the rite of computing: Dancing a Universal Turing Machine

Abstract sent for the Movement and Computing (MOCO) Conference (1)2019, in order to present la consagración de la computadora as a performance.

The proposal was accepted but I couldn't attend the conference.

Text adapted from its original version in LaTeX.


Photo of a rehearsal of the rite of computing in process: People dance with the shapes and objects according to the current choreographic configuration. Photo of a rehearsal of the rite of computing in process: Detail of a shifting of active shapes taking place in the worm. Photo of the six different shapes that are used in the rite of computing.

the rite of computing is a dance in which its participants collaborate and become a new kind of computer, machine, organism. It originates from two questions: What else can computation look like (besides a logic of efficiency and productivity, based on material, natural, and social exploitation)? What if computation was a ceremony, a party, a dance?

The work is an exploration of computing in terms of slowing down, powering off, and "the pleasure in the confusion of boundaries" [4]. It is also an exploration of movement in terms of group awareness, mutual agreement, and joy.

the rite of computing is a rule-based improvisation influenced by repetition. In it, human and non-human elements embody a reinterpretation of the Universal Turing Machine described by Minsky [6] and also discussed by Feynman [3]. For this implementation, the computer emulates what Turing called circle-free computing machines [7]; these are "[algorithms that] remain in a state of becoming, endlessly modifying the result" [5]. The dance performs a computation that may never reach an end.

The machine consists of 23 states and 6 symbols: 23 choreographic configurations and 6 different shapes built with blocks.

Our stage space contains a mix of the following elements: single blocks, engraved plaques, shapes built with blocks, humans, and the worm: a row of shapes.

The plaques contain formulas that describe the operations to perform during a given configuration. These operations consist in shifting the current point of action in the row of shapes, transforming} a current active shape into another, and transitioning to another configuration.

Once set in motion, the interactions between these heterogeneous parts cause emergent properties that perform computation; in that sense this machine is in dialog with the concept of assemblage as described by DeLanda [2].

Each choreographic configuration is represented by a specific symbol in a plaque that invokes a predefined atmosphere to improvise with.

The dancers follow the formulas of one of these plaques held in the air, while performing discrete operations on the shapes of the worm. Sometimes these shapes will trigger a formula that require a transition: the plaque is exchanged for another, and the choreography changes into the new configuration.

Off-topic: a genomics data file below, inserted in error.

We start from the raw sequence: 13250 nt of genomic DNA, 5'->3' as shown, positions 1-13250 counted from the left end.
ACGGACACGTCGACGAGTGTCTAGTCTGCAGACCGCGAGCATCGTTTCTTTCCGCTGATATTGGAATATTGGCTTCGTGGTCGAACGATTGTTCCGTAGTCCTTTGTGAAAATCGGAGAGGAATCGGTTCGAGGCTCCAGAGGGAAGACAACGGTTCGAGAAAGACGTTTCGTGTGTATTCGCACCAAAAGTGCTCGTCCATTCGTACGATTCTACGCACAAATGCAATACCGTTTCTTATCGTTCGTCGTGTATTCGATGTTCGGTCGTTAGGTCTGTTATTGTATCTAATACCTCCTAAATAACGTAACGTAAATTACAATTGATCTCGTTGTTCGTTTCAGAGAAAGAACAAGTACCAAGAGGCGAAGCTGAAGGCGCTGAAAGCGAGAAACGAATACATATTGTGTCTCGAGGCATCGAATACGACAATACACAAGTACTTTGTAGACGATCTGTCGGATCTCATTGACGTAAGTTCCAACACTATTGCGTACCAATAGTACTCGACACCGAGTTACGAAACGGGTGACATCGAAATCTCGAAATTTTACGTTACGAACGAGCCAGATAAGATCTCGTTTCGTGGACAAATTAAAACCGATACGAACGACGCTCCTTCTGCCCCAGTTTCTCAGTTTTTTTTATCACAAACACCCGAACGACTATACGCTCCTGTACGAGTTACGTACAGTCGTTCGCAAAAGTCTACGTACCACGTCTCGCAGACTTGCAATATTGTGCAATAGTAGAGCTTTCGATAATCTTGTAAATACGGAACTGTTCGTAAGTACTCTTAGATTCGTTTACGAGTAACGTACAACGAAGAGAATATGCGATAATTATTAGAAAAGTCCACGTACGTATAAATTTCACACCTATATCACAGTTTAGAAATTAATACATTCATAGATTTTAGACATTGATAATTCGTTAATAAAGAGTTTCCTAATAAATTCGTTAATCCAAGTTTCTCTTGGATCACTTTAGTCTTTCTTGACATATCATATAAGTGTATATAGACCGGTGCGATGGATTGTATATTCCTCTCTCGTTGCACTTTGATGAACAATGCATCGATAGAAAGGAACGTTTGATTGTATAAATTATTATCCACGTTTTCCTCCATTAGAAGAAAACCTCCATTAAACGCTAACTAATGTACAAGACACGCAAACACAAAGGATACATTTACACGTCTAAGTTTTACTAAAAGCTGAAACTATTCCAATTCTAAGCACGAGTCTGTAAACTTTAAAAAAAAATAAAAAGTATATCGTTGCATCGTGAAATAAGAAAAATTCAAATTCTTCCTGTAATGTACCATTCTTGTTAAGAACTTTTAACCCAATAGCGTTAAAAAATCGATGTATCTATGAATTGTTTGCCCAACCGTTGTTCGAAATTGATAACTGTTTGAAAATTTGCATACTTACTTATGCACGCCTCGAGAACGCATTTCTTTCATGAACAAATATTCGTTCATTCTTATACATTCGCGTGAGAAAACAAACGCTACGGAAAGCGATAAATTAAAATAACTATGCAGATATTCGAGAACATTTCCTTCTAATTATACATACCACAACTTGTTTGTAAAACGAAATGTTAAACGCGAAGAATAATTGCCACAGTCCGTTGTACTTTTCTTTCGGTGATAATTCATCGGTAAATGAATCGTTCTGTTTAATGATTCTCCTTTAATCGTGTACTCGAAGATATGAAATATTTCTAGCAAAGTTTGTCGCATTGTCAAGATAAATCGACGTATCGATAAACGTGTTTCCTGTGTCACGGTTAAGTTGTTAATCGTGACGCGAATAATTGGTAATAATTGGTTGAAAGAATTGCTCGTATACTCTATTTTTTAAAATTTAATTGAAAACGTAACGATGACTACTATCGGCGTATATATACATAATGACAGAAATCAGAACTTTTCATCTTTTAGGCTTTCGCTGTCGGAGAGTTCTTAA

A difference between this work and other Turing machine dances that could be found [1] is the absence of electronics in its workings and creation. By removing electricity as much as possible, the idea is to help blurring boundaries (organic - inorganic, human - machine) and to prompt questions about the nature} of computers.

Wechsler differentiated between "art that is concerned with computers, or art that is merely created using computers" [8] when discussing dance, computers, and art; the aim of the rite of computing is to be dance concerned with computers, and to be a computer that is [merely] created using dance.

Symbols corresponding to the 23 choreographic configurations in the rite of computing. They contain the formulas that describe the operations to perform during each of them.

full image of the symbols (png, ~1.5MB)


Performance; Choreography; Turing Machines; Unconventional Computing

CCS Concepts

Applied computing~Performing arts
Theory of computation~Abstract machines


[1] Jennifer Burg and Karola Luttringhaus. 2006. Entertaining with Science, Educating with Dance. Comput. Entertain. 4, 2, Article 7 (April 2006).
[2] Manuel De Landa. 2016. Assemblage theory. Edinburgh University Press, Edinburgh.
[3] Richard Phillips Feynman. 1996. Feynman lectures on computation. Addison-Wesley, Reading, Mass.
[4] Donna Jeanne Haraway. 2017. Manifestly Haraway. University of Minnesota Press, Minneapolis.
[5] David Link. 2016. Archaeology of Algorithmic Artefacts. Univocal Publishing, Minneapolis.
[6] Marvin Minsky. 1967. Computation: finite and infinite machines. Englewood Cliffs, N.J., Prentice-Hall.
[7] Alan M. Turing. 1936. On Computable Numbers, with an Application to the Entscheidungsproblem. Proceedings of the London Mathematical Society 2, 42 (1936), 230–265.
[8] R. Wechsler. 1997. Computers and art: a dancer’s perspective. IEEE Technology and Society Magazine 16, 3 (Fall 1997), 7–14.

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